This book discusses how changes in the world have changed the profession of sales. For one thing, everyone’s in sales now because whether you’re a writer, project manager, teacher, or doctor, you need to be able to persuade, negotiate, and sell your ideas. Another point is that the traditional (and stereotypical) approaches to sales simply don’t work as well in today’s world. People are more informed, more connected, and more suspicious than ever before. The most successful salespeople of today are those who listen, serve, and value long-term relationships (instead of pushing to close single transactions). This book was right up my alley and I appreciate the perspective it gave me.
This was my first time reading Gary Vee. I was hesitant because I’ve seen bits and pieces of his stuff online and his style didn’t really appeal to me. But I gave it a shot and honestly I found it pretty useful. First, it’s clear that he walks the walk, and I respect that. But the big takeaway I got from the book is to not overlook social media. Social media allows you to build an audience and a relationship with that audience, which can give you a huge advantage over the big faceless incumbents you are competing with. However: you can’t be faceless. You have to be real, authentic, and incredibly dedicated. Good things to consider.
Eat that Frog!
The subtitle is “21 Great Ways to Stop Procrastinating and Get More Done in Less Time”. There’s some good stuff in here for sure. One example: because we will never finish everything, we should learn to be ok with leaving the low-value things undone. Another one: a productivity-win brings confidence which results in more productivity (whereas, a productivity-failure brings shame which results in less). The biggest takeaway for me is that much of the work in being productive must be done before you even start working. That’s being well rested, eating well, exercising, planning your day, turning off your phone, silencing notifications, and getting hyped. The book has some hyperbole here and there but it’s otherwise pretty good.
The Passionate Programmer
This is the career book I never knew I needed when I got into programming. It’s full of great perspectives, each one written succinctly and highlighted with examples. Some of the examples are a little dated (lots of references to Java) but, if anything, that shows how timeless the advice is. Several of my recent blog posts were inspired by things I read that just “rang true” to me. I expect to recommend this book to other developers in the future.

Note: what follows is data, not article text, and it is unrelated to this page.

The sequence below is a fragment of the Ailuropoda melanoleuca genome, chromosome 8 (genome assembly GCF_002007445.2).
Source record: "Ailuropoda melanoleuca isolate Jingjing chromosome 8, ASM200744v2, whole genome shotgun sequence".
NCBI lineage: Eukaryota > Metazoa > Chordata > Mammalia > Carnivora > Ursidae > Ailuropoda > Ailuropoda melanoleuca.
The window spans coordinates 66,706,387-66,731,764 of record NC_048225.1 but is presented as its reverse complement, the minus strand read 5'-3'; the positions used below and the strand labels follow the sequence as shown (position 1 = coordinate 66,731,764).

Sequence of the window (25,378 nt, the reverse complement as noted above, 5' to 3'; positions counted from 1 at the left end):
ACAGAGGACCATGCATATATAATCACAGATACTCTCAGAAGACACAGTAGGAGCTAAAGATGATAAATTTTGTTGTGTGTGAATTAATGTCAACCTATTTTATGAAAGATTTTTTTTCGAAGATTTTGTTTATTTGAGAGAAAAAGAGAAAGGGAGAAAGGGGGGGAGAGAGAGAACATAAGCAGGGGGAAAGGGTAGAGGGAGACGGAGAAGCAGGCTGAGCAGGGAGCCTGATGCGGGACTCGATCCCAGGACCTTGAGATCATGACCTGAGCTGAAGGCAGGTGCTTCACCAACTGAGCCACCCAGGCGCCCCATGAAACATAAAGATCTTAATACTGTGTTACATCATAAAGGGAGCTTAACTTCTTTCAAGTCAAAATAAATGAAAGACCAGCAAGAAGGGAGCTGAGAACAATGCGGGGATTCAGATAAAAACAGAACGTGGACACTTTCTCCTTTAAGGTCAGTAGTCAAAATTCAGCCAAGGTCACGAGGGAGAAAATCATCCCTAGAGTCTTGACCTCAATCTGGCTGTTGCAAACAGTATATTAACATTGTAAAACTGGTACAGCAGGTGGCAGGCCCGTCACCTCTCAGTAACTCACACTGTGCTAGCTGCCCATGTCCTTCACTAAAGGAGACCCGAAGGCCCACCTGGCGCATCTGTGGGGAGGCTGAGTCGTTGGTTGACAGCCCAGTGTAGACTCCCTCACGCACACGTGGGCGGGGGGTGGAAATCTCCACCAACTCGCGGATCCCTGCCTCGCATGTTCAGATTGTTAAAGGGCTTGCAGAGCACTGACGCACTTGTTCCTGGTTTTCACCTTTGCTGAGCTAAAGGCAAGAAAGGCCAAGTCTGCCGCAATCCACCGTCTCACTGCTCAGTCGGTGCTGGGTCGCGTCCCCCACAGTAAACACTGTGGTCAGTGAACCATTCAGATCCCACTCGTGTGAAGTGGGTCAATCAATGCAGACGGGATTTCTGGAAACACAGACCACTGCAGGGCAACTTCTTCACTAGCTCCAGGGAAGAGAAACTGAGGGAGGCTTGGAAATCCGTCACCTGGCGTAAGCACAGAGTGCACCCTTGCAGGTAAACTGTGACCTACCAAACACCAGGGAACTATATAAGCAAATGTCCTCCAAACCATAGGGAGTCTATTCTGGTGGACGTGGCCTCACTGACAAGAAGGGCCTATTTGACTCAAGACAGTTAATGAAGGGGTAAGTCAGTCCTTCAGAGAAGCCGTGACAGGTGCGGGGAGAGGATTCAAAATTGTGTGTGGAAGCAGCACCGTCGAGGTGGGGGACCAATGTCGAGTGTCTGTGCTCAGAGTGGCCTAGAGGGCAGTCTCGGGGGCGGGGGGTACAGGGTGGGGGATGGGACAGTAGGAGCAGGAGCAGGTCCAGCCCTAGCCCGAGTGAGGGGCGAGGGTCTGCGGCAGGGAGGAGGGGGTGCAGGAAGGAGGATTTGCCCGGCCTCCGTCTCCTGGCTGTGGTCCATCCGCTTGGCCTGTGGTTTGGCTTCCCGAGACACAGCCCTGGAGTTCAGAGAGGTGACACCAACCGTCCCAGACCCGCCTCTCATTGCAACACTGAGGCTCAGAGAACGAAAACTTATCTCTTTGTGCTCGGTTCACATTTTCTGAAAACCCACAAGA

This is a short, fictional story of a boy who leaves his lifestyle as a shepherd to search for a treasure, learning a series of life-lessons along the way. It’s a popular book, and I can kind-of see why. Throughout his journey, the boy reflects on topics like fate, choice, and wisdom, which gives it a feel similar to “The Little Prince.” The story has a lot of religious and mystical overtones, which I enjoyed until they became a bit overbearing. Overall, not a bad book.
Building a Storybrand
This book is about how to effectively talk to customers about your products (a surprisingly difficult thing to do well). To do this, we need to understand how stories work. All good stories have a familiar arc: a hero in pursuit of a goal encounters obstacles along the way until they meet a guide who helps them overcome the obstacles and reach their destination. Everyone, including our customers, sees themselves as the hero of their own story. So to get their attention, we have to think about how we fit into the customer’s story, and position ourselves as the guide that will help them reach their goals. It’s a clever analogy and a great framework for seeing the world from the customer’s perspective. It really felt foundational.
Traction: How Any Startup Can Achieve Explosive Customer Growth
If you’re at an early stage company that needs help getting customers, read this book. It takes the whole vast universe of sales and marketing and distills it down into 19 marketing channels and a framework you can use to figure out which ones you should focus on. There’s a lot of ways you could get customers but this helps you prioritize the most promising ones, validate them with data, and double-down on the ones that deliver results. What’s more, the book pulls in experts to explain each channel and share stories of how they got results using it. “Traction” was great all-around and you can expect to find me recommending it to others in the future.